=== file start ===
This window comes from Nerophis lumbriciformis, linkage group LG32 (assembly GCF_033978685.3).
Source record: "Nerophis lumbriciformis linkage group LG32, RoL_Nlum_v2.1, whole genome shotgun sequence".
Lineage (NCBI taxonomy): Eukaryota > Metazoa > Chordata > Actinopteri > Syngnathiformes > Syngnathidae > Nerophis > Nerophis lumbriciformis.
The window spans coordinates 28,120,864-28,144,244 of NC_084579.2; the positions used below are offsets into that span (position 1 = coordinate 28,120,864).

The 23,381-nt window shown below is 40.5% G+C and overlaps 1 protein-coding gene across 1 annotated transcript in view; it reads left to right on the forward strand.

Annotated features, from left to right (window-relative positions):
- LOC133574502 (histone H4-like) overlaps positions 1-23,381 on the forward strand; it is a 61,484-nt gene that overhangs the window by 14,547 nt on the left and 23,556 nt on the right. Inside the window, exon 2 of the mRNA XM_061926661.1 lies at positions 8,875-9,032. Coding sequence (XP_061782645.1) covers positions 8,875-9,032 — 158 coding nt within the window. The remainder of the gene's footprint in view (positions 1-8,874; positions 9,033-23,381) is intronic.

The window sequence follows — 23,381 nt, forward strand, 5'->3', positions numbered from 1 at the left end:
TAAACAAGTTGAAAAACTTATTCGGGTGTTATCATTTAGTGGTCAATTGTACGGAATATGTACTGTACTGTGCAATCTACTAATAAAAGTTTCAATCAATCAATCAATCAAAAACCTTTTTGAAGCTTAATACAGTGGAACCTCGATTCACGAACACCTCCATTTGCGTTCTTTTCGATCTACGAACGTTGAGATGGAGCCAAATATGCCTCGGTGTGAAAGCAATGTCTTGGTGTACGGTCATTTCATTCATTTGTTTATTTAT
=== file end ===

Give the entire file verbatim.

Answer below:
This window comes from Nerophis lumbriciformis, linkage group LG32 (assembly GCF_033978685.3).
Source record: "Nerophis lumbriciformis linkage group LG32, RoL_Nlum_v2.1, whole genome shotgun sequence".
Lineage (NCBI taxonomy): Eukaryota > Metazoa > Chordata > Actinopteri > Syngnathiformes > Syngnathidae > Nerophis > Nerophis lumbriciformis.
The window spans coordinates 28,120,864-28,144,244 of NC_084579.2; the positions used below are offsets into that span (position 1 = coordinate 28,120,864).

The 23,381-nt window shown below is 40.5% G+C and overlaps 1 protein-coding gene across 1 annotated transcript in view; it reads left to right on the forward strand.

Annotated features, from left to right (window-relative positions):
- LOC133574502 (histone H4-like) overlaps positions 1-23,381 on the forward strand; it is a 61,484-nt gene that overhangs the window by 14,547 nt on the left and 23,556 nt on the right. Inside the window, exon 2 of the mRNA XM_061926661.1 lies at positions 8,875-9,032. Coding sequence (XP_061782645.1) covers positions 8,875-9,032 — 158 coding nt within the window. The remainder of the gene's footprint in view (positions 1-8,874; positions 9,033-23,381) is intronic.

The window sequence follows — 23,381 nt, forward strand, 5'->3', positions numbered from 1 at the left end:
TAAACAAGTTGAAAAACTTATTCGGGTGTTATCATTTAGTGGTCAATTGTACGGAATATGTACTGTACTGTGCAATCTACTAATAAAAGTTTCAATCAATCAATCAATCAAAAACCTTTTTGAAGCTTAATACAGTGGAACCTCGATTCACGAACACCTCCATTTGCGTTCTTTTCGATCTACGAACGTTGAGATGGAGCCAAATATGCCTCGGTGTGAAAGCAATGTCTTGGTGTACGGTCATTTCATTCATTTGTTTATTTAT